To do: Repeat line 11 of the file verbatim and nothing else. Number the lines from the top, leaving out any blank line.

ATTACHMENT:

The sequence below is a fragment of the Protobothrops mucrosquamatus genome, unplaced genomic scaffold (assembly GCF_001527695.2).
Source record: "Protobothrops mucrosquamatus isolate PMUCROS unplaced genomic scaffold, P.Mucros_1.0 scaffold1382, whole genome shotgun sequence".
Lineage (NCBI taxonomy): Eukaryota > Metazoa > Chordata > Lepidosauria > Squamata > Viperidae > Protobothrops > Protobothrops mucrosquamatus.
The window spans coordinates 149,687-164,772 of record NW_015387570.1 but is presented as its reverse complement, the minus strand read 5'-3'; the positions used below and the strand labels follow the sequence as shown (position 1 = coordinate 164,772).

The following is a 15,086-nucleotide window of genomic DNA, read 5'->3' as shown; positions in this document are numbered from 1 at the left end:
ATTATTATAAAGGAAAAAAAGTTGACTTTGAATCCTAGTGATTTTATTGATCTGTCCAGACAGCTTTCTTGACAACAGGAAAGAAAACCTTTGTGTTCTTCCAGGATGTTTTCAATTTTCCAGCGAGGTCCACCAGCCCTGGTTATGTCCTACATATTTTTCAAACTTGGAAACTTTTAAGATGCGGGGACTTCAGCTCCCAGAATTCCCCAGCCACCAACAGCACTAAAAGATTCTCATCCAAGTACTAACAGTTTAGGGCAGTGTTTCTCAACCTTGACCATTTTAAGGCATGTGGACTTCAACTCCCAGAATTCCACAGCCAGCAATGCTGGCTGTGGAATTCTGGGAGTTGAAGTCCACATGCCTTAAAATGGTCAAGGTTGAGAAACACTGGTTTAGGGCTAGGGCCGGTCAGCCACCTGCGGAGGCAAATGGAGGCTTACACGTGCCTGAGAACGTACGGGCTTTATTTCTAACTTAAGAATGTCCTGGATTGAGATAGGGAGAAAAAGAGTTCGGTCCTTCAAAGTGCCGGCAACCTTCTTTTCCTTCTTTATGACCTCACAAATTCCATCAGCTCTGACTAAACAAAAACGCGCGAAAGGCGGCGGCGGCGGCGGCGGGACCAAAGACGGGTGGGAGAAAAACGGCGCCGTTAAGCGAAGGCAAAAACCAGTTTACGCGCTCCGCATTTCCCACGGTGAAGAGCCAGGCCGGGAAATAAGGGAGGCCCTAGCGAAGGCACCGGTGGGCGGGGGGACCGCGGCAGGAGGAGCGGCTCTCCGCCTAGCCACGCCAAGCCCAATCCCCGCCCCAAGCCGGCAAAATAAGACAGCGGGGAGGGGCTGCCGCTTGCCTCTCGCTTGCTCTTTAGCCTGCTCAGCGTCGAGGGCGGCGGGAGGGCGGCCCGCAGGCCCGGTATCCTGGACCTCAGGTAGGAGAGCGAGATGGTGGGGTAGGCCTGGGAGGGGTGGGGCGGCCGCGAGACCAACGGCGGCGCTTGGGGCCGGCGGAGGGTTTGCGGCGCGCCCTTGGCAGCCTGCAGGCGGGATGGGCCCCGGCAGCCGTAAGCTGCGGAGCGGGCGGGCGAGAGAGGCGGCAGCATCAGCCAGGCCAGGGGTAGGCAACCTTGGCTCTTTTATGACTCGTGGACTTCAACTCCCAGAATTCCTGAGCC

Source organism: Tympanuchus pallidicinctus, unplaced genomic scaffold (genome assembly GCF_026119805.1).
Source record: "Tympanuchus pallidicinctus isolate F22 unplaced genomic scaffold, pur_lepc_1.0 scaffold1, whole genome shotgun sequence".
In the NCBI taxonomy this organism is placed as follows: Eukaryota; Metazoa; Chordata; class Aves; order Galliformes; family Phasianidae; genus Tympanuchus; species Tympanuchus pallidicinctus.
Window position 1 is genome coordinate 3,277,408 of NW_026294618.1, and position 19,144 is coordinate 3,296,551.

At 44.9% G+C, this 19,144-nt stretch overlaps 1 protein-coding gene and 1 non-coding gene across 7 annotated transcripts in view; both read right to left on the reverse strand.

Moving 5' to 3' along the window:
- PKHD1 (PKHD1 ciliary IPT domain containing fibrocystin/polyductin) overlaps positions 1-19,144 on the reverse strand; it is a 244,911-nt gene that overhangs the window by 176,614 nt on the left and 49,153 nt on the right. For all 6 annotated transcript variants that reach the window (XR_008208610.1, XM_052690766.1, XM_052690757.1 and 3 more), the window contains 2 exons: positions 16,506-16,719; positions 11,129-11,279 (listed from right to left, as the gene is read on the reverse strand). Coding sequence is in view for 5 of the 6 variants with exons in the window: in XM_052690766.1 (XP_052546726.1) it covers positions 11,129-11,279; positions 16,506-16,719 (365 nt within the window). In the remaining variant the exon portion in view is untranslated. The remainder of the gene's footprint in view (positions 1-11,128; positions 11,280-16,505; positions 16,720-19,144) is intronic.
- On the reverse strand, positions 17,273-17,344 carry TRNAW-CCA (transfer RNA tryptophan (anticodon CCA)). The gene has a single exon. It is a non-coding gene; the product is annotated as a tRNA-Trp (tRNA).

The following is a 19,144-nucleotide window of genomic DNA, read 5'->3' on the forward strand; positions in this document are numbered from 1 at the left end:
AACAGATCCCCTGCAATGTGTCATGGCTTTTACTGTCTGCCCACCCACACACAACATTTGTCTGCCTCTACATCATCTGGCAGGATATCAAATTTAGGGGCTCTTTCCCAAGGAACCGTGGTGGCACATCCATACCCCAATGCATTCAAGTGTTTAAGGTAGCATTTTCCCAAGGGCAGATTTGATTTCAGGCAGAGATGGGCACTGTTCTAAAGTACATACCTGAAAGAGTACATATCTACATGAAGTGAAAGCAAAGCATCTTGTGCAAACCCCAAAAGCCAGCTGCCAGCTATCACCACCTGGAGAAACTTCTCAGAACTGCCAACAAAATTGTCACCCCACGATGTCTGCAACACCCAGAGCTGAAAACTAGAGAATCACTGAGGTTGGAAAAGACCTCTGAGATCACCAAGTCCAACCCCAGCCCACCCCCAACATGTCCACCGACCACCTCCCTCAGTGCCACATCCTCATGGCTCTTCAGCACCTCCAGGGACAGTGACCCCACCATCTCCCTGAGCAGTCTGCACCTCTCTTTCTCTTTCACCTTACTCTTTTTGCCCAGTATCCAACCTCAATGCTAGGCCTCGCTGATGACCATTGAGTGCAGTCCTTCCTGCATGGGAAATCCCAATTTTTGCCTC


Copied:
At 44.9% G+C, this 19,144-nt stretch overlaps 1 protein-coding gene and 1 non-coding gene across 7 annotated transcripts in view; both read right to left on the reverse strand.